I would also like to thank the many mom-and-pop, small and big business groups I have worked with over the years as well as the Richmond Chamber of Commerce, led by James Lee; Council of Richmond Industries, led by Katrinka Ruk; and the Contra Costa Realtors and Apartment Association. Also, many thanks to the labor unions, especially the Contra Costa Building and Construction Trades Council with Bill Whitney, Ché Timmons, Tom Hanson, Don Gosney, and Richmond’s Public Safety — Police and Fire Unions for their years of support.

Thanks to individual friends like Al Engel, Jim Levin, David Spatz, Bobbie Amos, Terry Kwong, Barbara O’Neil, Shawn Molberg, Steve Seher, and the Lompa Family, to name a few.

Lastly, to my devoted and loving family who has been with me each and every step of the way through the good and bad times. My only daughter Gale Bates Anderson, my eldest son Larry Nathaniel Bates, my youngest son Steven Bates as well as their spouses, in-laws, my grand- and great-grandchildren. I owe each of them my appreciation because my journey has also been their journey, and I love them very much.

To incoming Mayor Martinez and the new council, I wish you the very best in solving the many challenges you will be facing immediately and in the future. A city divided serves no purpose for our residents, and please be mindful the business community and their taxes are the life stream of a prosperous and successful city.

There must be some respectful resolution to Measure “U” which is creating and causing havoc in our business community. Remember, as Richmond prospers, we all prosper and as Richmond fails, we collectively also fail.

Finally, to my many loyal friends and supporters, Thanks again for five wonderful and memorable decades filled with love, respect, support and appreciation. We did it together, and I could not have done it without you.

Stay healthy and safe and may God continue to bless each of us and this great city of Richmond, the only home I know and love.

Continue Reading
Click to comment

Leave a Reply

Your email address will not be published. Required fields are marked *

Activism

Call to Protect Geoffrey’s Inner Circle from Threatened High-Rise Development

Geoffrey’s, located at 410 14th St., is part of the city’s Black Arts Movement and Business District which was formed in 2016 by reso-lution of the Oakland City Council to protect Black-owned businesses and enhance a downtown district that would encourage the historic African American legacy and cul-ture of Oakland.

Published

on

By Ken Epstein

Geoffrey’s Inner Circle, a downtown Oakland Cultural Center that has featured live jazz and served music lovers and the Black community for decades, is now under threat from a proposed real estate development that could undermine the stability and future of the facility.

Geoffrey’s, located at 410 14th St., is part of the city’s Black Arts Movement and Business District which was formed in 2016 by resolution of the Oakland City Council to protect Black-owned businesses and enhance a downtown district that would encourage the historic African American legacy and culture of Oakland.

Now, the Oakland Planning Commission is considering a high-rise building proposed by out-of-town developers next to Geoffrey’s, which would jeopardize both the survival of the venue and the Black business district as a whole.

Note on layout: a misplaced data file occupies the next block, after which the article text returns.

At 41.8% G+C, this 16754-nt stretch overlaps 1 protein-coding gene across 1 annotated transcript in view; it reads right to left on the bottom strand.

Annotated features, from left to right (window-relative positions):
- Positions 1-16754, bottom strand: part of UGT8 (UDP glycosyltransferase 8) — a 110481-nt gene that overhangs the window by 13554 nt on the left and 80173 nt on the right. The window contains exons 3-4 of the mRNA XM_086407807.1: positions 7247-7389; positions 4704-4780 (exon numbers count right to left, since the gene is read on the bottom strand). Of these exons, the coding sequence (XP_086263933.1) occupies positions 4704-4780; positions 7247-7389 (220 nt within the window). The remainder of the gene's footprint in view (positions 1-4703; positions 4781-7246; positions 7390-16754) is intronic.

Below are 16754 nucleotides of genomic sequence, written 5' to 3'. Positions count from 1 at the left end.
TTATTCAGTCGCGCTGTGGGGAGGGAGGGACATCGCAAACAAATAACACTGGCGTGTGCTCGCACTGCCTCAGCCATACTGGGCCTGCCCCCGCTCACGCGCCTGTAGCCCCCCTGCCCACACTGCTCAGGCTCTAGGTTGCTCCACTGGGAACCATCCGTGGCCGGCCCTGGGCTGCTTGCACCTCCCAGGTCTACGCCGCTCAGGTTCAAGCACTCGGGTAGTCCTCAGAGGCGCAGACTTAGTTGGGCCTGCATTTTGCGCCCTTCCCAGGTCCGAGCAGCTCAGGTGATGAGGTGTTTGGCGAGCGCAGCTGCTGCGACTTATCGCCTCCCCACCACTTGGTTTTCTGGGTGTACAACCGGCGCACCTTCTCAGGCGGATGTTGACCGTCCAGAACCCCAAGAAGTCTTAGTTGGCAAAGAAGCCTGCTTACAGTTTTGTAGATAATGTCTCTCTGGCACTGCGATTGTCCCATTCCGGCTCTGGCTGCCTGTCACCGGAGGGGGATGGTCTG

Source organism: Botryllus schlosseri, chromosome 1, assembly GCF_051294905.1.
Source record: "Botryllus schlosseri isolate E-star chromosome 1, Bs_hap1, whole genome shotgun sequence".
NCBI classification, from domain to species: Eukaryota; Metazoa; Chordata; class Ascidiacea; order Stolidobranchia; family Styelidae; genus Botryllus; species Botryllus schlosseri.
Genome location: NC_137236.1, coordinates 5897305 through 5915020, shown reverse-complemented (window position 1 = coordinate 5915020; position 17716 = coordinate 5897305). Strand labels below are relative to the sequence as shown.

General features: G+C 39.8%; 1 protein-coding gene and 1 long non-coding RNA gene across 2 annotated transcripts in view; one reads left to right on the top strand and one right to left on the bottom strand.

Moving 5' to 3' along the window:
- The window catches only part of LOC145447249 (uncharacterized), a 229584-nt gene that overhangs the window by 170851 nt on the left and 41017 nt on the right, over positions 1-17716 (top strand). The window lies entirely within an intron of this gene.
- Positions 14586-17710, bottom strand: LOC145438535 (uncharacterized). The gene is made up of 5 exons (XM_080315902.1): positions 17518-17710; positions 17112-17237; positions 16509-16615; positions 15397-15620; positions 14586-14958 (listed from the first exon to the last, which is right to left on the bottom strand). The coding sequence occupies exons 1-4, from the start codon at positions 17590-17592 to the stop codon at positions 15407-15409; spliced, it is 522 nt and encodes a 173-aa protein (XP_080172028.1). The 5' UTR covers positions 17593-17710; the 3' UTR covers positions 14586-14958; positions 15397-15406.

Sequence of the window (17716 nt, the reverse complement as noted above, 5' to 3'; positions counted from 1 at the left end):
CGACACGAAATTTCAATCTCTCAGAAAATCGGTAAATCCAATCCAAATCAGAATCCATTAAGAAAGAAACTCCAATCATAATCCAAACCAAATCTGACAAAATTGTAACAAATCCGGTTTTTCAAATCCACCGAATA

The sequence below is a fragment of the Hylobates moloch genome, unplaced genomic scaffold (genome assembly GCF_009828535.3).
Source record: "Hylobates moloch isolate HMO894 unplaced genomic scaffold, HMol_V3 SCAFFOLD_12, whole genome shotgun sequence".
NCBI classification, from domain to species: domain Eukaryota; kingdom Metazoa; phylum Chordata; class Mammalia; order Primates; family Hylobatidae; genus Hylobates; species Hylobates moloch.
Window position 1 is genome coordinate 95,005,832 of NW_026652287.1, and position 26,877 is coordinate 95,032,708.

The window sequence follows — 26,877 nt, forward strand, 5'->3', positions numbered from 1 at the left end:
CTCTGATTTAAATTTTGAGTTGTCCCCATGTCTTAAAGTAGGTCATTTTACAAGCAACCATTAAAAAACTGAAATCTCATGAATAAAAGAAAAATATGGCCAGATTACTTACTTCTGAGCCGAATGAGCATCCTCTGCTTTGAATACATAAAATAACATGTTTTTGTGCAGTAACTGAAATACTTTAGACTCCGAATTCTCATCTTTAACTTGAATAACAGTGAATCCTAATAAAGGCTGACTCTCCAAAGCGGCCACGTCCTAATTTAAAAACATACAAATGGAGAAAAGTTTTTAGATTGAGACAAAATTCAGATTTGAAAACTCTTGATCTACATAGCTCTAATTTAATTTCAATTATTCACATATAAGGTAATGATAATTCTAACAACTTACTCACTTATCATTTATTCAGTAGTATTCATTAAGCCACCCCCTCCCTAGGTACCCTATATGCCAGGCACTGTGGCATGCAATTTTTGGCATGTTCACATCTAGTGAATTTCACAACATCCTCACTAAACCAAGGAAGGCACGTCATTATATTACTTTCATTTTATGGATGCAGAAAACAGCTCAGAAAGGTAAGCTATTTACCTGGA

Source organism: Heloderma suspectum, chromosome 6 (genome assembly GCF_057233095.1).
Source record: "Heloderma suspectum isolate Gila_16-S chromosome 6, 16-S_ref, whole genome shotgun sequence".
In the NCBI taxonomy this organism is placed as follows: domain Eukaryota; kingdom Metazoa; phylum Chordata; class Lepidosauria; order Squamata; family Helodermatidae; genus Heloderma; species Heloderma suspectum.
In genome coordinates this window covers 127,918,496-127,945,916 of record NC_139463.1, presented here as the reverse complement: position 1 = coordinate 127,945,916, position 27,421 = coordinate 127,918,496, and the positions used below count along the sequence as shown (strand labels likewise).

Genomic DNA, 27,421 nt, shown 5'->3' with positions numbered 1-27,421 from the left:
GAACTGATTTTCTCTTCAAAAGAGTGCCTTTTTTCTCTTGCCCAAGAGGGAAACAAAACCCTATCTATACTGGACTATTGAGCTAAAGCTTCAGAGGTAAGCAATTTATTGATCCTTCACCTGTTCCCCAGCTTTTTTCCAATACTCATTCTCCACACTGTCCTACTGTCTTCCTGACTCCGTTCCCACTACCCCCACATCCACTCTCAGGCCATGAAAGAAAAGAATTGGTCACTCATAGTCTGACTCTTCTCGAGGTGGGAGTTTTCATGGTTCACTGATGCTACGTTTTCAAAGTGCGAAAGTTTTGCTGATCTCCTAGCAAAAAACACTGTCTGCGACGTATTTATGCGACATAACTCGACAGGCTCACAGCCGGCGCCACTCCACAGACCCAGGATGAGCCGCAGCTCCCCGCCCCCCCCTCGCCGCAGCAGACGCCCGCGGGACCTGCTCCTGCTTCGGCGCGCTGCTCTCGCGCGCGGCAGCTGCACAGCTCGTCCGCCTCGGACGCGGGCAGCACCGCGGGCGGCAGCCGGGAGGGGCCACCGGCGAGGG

In addition to running a business that has been a crucial institution in the local community and the regional arts scene, Geoffrey Pete, founder, has utilized his business to offer meals for thousands of unsheltered individuals and hosted countless community events.

The following petition is being circulated in defense of Geoffrey’s and the Black Arts district (To add your name to the petition, email info@geoffreyslive.com):

“The African-American community in Oakland has been seriously damaged by developers and public offcials who are willing and sometimes eager to see African Americans disappear from the city. Black people comprised 47% of the population in 1980; now they make up only 20% of said population. In response to this crisis the 14th Street Corridor from Oak to the 880 Frontage Road was established as the Black Arts Movement and Business District by the City Council on Jan. 7, 2016, in Resolution 85958.

Tidewater, an out-of-town developer, is proposing to build a high-rise building at 1431 Franklin, which will damage the Black business district and the businesses in the area including the iconic business of Geoffrey’s Inner Circle at 410 – 14th St.

We demand that the Planning Commission and the City Council reject this predatory building proposal and proceed with plans to fund and enhance the Black Business District.”

Continue Reading

Bay Area

Popular Chief LeRonne Armstrong Placed on Administrative Leave During Investigation of Police Misconduct

In a press statement, Mayor Sheng Thao said that placing Armstrong on paid administrative leave was not punitive but was a standard procedure when investigating possible officer wrongdoing. “We must do what we need to do to get out of that oversight,” she said, explaining that she wants to show the public and the court monitor that there will be no favoritism. A rookie officer or the top officer will face the same investigative process.

Published

on

In his remarks, Armstrong defended OPD’s internal affairs department and fellow officers who were criticized in an independent report that found “systemic deficiencies” in the police department.

“I did nothing wrong. I violated no policies,” said Armstrong, speaking at a press conference

By Ken Epstein